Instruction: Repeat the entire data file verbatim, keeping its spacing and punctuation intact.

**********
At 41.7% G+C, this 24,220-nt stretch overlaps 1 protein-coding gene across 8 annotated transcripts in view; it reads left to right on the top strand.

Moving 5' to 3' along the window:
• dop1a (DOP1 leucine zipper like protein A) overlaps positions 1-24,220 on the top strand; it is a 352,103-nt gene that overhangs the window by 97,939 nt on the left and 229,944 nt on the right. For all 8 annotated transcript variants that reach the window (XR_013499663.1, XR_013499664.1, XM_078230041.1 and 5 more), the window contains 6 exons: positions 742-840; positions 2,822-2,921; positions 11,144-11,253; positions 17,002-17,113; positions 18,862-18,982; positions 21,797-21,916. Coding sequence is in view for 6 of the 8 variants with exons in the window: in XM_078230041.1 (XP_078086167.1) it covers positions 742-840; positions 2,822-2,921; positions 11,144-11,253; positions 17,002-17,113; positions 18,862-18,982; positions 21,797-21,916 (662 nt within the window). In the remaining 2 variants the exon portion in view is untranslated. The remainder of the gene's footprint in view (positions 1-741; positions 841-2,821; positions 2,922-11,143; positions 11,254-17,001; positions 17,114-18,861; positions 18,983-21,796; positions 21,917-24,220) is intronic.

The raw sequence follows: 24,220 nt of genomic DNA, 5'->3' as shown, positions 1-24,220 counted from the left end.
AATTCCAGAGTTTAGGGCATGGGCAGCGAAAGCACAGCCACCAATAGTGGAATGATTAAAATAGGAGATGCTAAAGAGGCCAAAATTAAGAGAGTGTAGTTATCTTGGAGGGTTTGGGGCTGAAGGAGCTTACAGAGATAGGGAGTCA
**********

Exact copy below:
At 41.7% G+C, this 24,220-nt stretch overlaps 1 protein-coding gene across 8 annotated transcripts in view; it reads left to right on the top strand.

Moving 5' to 3' along the window:
• dop1a (DOP1 leucine zipper like protein A) overlaps positions 1-24,220 on the top strand; it is a 352,103-nt gene that overhangs the window by 97,939 nt on the left and 229,944 nt on the right. For all 8 annotated transcript variants that reach the window (XR_013499663.1, XR_013499664.1, XM_078230041.1 and 5 more), the window contains 6 exons: positions 742-840; positions 2,822-2,921; positions 11,144-11,253; positions 17,002-17,113; positions 18,862-18,982; positions 21,797-21,916. Coding sequence is in view for 6 of the 8 variants with exons in the window: in XM_078230041.1 (XP_078086167.1) it covers positions 742-840; positions 2,822-2,921; positions 11,144-11,253; positions 17,002-17,113; positions 18,862-18,982; positions 21,797-21,916 (662 nt within the window). In the remaining 2 variants the exon portion in view is untranslated. The remainder of the gene's footprint in view (positions 1-741; positions 841-2,821; positions 2,922-11,143; positions 11,254-17,001; positions 17,114-18,861; positions 18,983-21,796; positions 21,917-24,220) is intronic.

The raw sequence follows: 24,220 nt of genomic DNA, 5'->3' as shown, positions 1-24,220 counted from the left end.
AATTCCAGAGTTTAGGGCATGGGCAGCGAAAGCACAGCCACCAATAGTGGAATGATTAAAATAGGAGATGCTAAAGAGGCCAAAATTAAGAGAGTGTAGTTATCTTGGAGGGTTTGGGGCTGAAGGAGCTTACAGAGATAGGGAGTCA